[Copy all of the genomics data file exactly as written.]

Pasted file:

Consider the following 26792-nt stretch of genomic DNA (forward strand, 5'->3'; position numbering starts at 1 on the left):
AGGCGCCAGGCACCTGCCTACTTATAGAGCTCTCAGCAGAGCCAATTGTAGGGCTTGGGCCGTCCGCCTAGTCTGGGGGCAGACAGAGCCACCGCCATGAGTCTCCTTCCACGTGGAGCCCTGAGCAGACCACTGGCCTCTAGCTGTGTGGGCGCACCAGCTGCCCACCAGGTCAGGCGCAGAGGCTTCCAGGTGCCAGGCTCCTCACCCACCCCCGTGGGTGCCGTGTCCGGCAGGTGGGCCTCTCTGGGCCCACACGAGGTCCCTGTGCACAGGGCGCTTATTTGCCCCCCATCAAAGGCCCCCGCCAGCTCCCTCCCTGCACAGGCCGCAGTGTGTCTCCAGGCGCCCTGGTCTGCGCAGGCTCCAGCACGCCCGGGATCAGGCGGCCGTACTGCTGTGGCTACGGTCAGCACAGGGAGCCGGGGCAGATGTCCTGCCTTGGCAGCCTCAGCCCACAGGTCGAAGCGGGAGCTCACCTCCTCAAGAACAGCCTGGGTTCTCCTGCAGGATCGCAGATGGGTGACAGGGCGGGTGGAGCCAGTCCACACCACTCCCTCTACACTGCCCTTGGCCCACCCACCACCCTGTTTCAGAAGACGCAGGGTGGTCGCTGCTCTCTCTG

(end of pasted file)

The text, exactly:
Consider the following 26792-nt stretch of genomic DNA (forward strand, 5'->3'; position numbering starts at 1 on the left):
AGGCGCCAGGCACCTGCCTACTTATAGAGCTCTCAGCAGAGCCAATTGTAGGGCTTGGGCCGTCCGCCTAGTCTGGGGGCAGACAGAGCCACCGCCATGAGTCTCCTTCCACGTGGAGCCCTGAGCAGACCACTGGCCTCTAGCTGTGTGGGCGCACCAGCTGCCCACCAGGTCAGGCGCAGAGGCTTCCAGGTGCCAGGCTCCTCACCCACCCCCGTGGGTGCCGTGTCCGGCAGGTGGGCCTCTCTGGGCCCACACGAGGTCCCTGTGCACAGGGCGCTTATTTGCCCCCCATCAAAGGCCCCCGCCAGCTCCCTCCCTGCACAGGCCGCAGTGTGTCTCCAGGCGCCCTGGTCTGCGCAGGCTCCAGCACGCCCGGGATCAGGCGGCCGTACTGCTGTGGCTACGGTCAGCACAGGGAGCCGGGGCAGATGTCCTGCCTTGGCAGCCTCAGCCCACAGGTCGAAGCGGGAGCTCACCTCCTCAAGAACAGCCTGGGTTCTCCTGCAGGATCGCAGATGGGTGACAGGGCGGGTGGAGCCAGTCCACACCACTCCCTCTACACTGCCCTTGGCCCACCCACCACCCTGTTTCAGAAGACGCAGGGTGGTCGCTGCTCTCTCTG